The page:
IDEAS home Printed from https://ideas.repec.org/a/ags/jlofdr/26500.html
   My bibliography  Save this article

Exports From Developing Countries And Food Safety Concerns

Author

Listed:
  • Muhammad, Safdar
  • Singh, Surendra P.
  • Ekanem, Enefiok P.
  • Tegegne, Fisseha
  • Akuley-Amenyenu, Anonya

Abstract

Food safety issues are becoming more important in international trade. Fresh food products are more likely to carry food risks and to encounter Sanitary and Physiosanitary Measures (SPS) as barriers to market access. Developing countries (DC) need to overcome barriers and develop capability to guarantee the safety of food product exports in order to maximize benefits from international trade. The paper examines the importance of agro-food processing sector for developing countries and explores the private and public actions required to address food safety risks in fresh food product exports from developing countries. Thus DC exporters must learn to supply safe products and to defend their interest in transparent, science-based standards. Successful export market development will also require public actions by DC governments. Such actions may include research to improve production methods, testing and certification of product, implementation of new regulation, negotiating pre-certificate by importer governments, and participation in international negotiations regarding SPS measures.

Suggested Citation

  • Muhammad, Safdar & Singh, Surendra P. & Ekanem, Enefiok P. & Tegegne, Fisseha & Akuley-Amenyenu, Anonya, 2001. "Exports From Developing Countries And Food Safety Concerns," Journal of Food Distribution Research, Food Distribution Research Society, vol. 32(01), March.
  • Handle: RePEc:ags:jlofdr:26500
    as

    Download full text from publisher

    File URL: http://purl.umn.edu/26500
    Download Restriction: no

    References listed on IDEAS

    as
    1. Unnevehr, Laurian J., 2000. "Food safety issues and fresh food product exports from LDCs," Agricultural Economics, Blackwell, vol. 23(3), pages 231-240, September.
    2. Neal H. Hooker & Rodolfo M. Nayga & John W. Siebert, 1999. "Preserving and Communicating Food Safety Gains," American Journal of Agricultural Economics, Agricultural and Applied Economics Association, vol. 81(5), pages 1102-1106.
    3. Neal H. Hooker & Julie A. Caswell, 1996. "Trends in food quality regulation: Implications for processed food trade and foreign direct investment," Agribusiness, John Wiley & Sons, Ltd., vol. 12(5), pages 411-419.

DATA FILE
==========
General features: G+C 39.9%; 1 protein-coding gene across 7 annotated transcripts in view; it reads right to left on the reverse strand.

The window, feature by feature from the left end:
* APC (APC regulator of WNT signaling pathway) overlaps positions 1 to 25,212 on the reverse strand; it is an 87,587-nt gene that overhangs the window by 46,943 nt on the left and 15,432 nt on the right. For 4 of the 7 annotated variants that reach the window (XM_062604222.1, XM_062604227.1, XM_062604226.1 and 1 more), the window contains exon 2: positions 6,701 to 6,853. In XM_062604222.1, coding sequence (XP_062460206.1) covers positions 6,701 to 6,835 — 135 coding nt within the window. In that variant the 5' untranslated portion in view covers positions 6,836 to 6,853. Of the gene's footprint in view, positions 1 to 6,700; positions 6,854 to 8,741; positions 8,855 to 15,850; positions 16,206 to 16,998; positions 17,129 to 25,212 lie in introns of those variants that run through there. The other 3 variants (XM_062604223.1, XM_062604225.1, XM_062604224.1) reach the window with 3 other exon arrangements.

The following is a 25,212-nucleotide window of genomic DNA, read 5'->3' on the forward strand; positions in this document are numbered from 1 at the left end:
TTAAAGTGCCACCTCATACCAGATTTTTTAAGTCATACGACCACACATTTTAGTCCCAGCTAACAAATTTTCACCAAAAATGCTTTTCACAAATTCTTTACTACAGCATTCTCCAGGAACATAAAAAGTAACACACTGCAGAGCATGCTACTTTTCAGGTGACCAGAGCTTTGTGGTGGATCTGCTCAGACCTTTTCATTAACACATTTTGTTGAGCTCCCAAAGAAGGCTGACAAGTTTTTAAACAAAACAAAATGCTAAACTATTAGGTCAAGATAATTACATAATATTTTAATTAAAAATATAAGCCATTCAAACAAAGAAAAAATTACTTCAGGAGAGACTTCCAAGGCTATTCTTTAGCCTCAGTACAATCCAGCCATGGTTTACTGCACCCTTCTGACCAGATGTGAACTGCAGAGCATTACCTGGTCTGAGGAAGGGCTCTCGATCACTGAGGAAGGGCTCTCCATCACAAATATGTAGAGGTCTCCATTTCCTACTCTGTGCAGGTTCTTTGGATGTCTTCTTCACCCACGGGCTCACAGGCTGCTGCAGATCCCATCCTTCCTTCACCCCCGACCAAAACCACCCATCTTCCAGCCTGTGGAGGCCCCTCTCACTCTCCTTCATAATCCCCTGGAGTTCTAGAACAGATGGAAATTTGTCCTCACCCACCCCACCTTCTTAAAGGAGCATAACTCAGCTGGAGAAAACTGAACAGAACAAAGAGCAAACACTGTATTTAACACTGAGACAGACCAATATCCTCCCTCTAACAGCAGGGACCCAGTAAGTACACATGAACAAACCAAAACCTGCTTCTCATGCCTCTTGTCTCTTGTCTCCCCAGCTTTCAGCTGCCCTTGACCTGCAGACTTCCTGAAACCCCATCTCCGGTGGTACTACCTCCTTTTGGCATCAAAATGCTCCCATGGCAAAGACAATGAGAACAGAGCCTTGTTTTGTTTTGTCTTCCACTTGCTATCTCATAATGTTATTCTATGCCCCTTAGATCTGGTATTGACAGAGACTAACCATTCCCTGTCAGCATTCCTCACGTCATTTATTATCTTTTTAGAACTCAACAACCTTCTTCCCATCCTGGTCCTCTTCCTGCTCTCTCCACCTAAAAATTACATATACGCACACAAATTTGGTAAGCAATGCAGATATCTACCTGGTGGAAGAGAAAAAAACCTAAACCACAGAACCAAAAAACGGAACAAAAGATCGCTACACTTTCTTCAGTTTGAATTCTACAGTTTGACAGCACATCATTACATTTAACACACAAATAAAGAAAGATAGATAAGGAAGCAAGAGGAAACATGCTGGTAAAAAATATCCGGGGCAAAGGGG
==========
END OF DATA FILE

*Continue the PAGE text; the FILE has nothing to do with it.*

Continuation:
4. Salay, Elisabete & Caswell, Julie A., 1998. "Developments In Brazilian Food Safety Policy," International Food and Agribusiness Management Review, International Food and Agribusiness Management Association (IFAMA), vol. 1(02).
    Full references (including those not matched with items on IDEAS)

    Corrections

    All material on this site has been provided by the respective publishers and authors. You can help correct errors and omissions. When requesting a correction, please mention this item's handle: RePEc:ags:jlofdr:26500. See general information about how to correct material in RePEc.

    For technical questions regarding this item, or to correct its authors, title, abstract, bibliographic or download information, contact: (AgEcon Search). General contact details of provider: http://edirc.repec.org/data/fdrssea.html .

    If you have authored this item and are not yet registered with RePEc, we encourage you to do it here. This allows to link your profile to this item. It also allows you to accept potential citations to this item that we are uncertain about.

    If CitEc recognized a reference but did not link an item in RePEc to it, you can help with this form .

    If you know of missing items citing this one, you can help us creating those links by adding the relevant references in the same way as above, for each refering item. If you are a registered author of this item, you may also want to check the "citations" tab in your RePEc Author Service profile, as there may be some citations waiting for confirmation.

    Please note that corrections may take a couple of weeks to filter through the various RePEc services.

    IDEAS is a RePEc service hosted by the Research Division of the Federal Reserve Bank of St. Louis . RePEc uses bibliographic data supplied by the respective publishers.